By Barry Willis
A century-old Cinderella story comes to life at Petaluma’s Cinnabar Theater through January 22.
Sixteen years after its initial development in Ventura County, John Caird and Paul Gordon’s musical version of Jean Webster’s novel Daddy Long Legs has proven to be enduringly popular, especially among community theater troupes.
Daddy Long Legs is a production with appeal for fans of musical theater and of spunky-girl romances…
Cinnabar’s production features real-life husband-and-wife team Zachary Hasbany as young philanthropist Jervis Pendleton, and Brittany Law Hasbany as Jerusha Abbott, the oldest resident of an orphanage called the John Grier Home. The early-20th-century setup is that Jerusha has attracted his interest via her amusing descriptions of life at the orphanage. He offers to support her through college on the condition that she send monthly letters describing her progress, without expecting any replies.
Jerusha doesn’t know his identity—her letters go to an unknown benefactor called “Mr. Smith,” whom she nicknames “Daddy Long Legs” from having seen a fleeting shadow. The story spans Jerusha’s years in college, and her summers, told mostly in song—both performers are accomplished actors with fine voices—with some monologues to fill in the blanks for the audience.
As she matures, Jerusha develops a stronger sense of self, and hones her literary skills. In the course of her one-way communications with Jervis, he becomes enamored with her and arranges a meeting without revealing that he is Mr. Smith/Daddy Long Legs. They go hiking together, discover that they have acquaintances in common, and generally hit it off. He wrestles with his growing infatuation while she grows more independent. There’s a moment of truth ahead, one visible miles away.
And that’s the problem with Daddy Long Legs. Playwriting gurus say that for the sake of entertainment, audiences will make one or two huge leaps of faith to stick with the story, but this one was a leap too far for this reviewer. Jerusha becomes a successful novelist and ultimately lands her Prince Charming, but it’s not at all believable that after spending so much time with him, she doesn’t know his identity.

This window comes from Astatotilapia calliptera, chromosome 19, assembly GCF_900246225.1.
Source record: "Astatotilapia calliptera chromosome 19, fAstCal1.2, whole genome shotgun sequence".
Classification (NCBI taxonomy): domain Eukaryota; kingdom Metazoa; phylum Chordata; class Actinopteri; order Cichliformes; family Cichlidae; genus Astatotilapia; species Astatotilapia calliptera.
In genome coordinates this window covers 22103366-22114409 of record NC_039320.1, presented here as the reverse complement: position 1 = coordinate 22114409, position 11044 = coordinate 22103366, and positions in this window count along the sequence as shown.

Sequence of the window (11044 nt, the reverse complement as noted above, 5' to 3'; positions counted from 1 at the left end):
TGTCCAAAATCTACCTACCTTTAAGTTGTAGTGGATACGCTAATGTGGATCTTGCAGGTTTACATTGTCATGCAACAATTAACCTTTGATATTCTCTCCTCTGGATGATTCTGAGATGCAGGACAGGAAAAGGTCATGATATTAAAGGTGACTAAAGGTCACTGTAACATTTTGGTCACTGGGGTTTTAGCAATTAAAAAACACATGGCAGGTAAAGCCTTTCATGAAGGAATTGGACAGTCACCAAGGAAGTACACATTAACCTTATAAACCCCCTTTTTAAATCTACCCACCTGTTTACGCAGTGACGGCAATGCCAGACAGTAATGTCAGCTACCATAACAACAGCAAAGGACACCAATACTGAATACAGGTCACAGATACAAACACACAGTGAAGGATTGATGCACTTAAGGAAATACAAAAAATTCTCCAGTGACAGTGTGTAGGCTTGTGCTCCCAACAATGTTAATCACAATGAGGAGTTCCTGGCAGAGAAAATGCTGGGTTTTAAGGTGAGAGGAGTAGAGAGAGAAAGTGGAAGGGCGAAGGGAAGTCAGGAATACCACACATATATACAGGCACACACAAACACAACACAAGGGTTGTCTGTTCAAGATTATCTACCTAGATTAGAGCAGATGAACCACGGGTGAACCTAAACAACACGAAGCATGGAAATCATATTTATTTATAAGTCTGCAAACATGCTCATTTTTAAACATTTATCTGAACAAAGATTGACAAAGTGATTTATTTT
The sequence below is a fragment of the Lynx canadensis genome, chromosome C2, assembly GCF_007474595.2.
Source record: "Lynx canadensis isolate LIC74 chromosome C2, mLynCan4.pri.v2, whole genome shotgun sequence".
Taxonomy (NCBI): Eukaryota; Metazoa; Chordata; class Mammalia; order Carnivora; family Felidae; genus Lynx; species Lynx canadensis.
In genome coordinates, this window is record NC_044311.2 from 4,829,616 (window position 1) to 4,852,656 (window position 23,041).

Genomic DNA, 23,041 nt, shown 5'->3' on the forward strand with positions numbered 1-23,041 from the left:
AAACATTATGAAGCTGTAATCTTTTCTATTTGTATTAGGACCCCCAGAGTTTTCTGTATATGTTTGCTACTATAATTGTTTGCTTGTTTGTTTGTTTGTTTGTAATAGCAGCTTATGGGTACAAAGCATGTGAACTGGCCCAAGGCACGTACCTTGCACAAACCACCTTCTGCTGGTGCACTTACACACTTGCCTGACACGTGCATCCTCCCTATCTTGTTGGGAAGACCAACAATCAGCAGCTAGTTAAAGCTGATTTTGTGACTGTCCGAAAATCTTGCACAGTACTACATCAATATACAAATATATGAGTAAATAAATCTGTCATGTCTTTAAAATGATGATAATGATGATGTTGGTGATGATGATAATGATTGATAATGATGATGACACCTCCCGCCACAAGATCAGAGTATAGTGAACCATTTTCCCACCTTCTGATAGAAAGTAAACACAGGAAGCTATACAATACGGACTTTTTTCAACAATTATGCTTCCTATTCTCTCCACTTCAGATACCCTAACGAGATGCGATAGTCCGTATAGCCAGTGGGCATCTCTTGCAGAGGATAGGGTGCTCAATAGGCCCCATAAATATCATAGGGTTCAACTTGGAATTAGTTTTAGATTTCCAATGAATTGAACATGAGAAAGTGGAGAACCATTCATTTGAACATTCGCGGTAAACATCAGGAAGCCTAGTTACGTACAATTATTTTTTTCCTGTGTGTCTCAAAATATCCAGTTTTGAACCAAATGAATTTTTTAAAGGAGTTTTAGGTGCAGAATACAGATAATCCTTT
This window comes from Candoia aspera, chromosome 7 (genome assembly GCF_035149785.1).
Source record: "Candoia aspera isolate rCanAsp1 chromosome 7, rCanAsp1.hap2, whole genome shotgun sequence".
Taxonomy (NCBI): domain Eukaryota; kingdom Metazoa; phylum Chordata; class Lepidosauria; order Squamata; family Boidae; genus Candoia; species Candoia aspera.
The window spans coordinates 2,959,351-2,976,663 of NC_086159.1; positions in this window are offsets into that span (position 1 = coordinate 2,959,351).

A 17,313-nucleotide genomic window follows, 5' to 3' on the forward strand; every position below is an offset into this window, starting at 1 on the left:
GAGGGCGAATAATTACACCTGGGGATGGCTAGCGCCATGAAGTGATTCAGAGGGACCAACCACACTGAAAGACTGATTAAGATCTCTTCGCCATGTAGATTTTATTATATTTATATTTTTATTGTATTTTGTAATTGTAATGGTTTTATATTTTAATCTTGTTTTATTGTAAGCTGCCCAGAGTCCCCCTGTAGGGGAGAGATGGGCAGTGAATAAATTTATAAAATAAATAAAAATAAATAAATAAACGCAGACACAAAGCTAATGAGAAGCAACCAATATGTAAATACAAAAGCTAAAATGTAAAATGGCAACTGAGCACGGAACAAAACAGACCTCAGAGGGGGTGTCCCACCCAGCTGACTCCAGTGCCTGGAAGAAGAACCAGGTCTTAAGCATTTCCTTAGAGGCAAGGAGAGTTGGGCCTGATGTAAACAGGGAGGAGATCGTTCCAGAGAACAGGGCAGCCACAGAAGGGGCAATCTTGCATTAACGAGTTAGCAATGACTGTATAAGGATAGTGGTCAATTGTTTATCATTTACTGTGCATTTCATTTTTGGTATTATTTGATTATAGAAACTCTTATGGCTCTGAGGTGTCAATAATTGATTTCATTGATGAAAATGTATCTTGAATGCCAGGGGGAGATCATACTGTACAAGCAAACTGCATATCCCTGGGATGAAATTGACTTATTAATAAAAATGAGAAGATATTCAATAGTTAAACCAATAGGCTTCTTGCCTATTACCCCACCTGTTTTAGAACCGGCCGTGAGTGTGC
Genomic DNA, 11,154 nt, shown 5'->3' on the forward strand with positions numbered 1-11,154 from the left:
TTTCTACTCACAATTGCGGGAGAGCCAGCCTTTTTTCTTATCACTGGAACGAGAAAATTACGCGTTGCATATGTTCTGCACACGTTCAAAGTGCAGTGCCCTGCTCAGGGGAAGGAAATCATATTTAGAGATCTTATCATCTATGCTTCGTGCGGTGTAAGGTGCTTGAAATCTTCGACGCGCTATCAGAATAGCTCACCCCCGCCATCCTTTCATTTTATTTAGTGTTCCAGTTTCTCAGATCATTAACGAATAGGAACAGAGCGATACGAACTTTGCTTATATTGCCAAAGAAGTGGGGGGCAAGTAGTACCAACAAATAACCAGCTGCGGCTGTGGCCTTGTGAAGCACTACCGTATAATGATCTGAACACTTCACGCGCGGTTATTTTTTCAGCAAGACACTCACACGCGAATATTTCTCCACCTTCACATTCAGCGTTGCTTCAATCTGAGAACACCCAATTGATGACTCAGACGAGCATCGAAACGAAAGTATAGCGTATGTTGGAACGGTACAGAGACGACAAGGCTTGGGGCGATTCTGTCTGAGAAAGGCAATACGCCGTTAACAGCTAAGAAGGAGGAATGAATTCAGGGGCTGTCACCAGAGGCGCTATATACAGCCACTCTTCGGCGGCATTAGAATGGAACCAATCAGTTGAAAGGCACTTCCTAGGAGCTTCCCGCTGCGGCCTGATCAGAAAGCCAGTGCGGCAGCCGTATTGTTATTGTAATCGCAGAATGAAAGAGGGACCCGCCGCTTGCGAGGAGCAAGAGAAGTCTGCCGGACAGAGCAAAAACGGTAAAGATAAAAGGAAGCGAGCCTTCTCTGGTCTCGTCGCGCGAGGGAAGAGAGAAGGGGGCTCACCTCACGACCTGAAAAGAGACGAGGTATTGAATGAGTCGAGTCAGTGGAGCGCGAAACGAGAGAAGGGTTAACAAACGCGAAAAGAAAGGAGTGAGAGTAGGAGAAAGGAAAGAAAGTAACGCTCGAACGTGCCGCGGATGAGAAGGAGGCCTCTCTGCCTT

It’s like one of those masquerade ball scenes where the guests can see almost all of the other guests’ faces and converse in their normal voices but still pretend that they are strangers.
Director Elly Lichenstein gets lovely performances from the Hasbanys, and music director Mary Chun does likewise with the score—piano by Brett Strader—even though most of the songs sound very much alike.
Daddy Long Legs is a production with appeal for fans of musical theater and of spunky-girl romances, but potential ticket buyers are encouraged to read the Wikipedia plot synopsis before coming to the theater.
Barry Willis is a member of the American Theatre Critics Association and president of the SF Bay Area Theatre Critics Circle. Contact: email@example.com
|Production||Daddy Long Legs|
|Written by||Jean Webster - adapted by John Caird and Paul Gordon|
|Directed by||Elly Lichenstein|
|Producing Company||Cinnabar Theater|
|Production Dates||Through Jan 22nd|
|Production Address||3333 Petaluma Blvd North
Petaluma, CA 94952
|Tickets||$25 – $40|
|Reviewer Score||Max in each category is 5/5|
|Aisle Seat Review PICK?||----|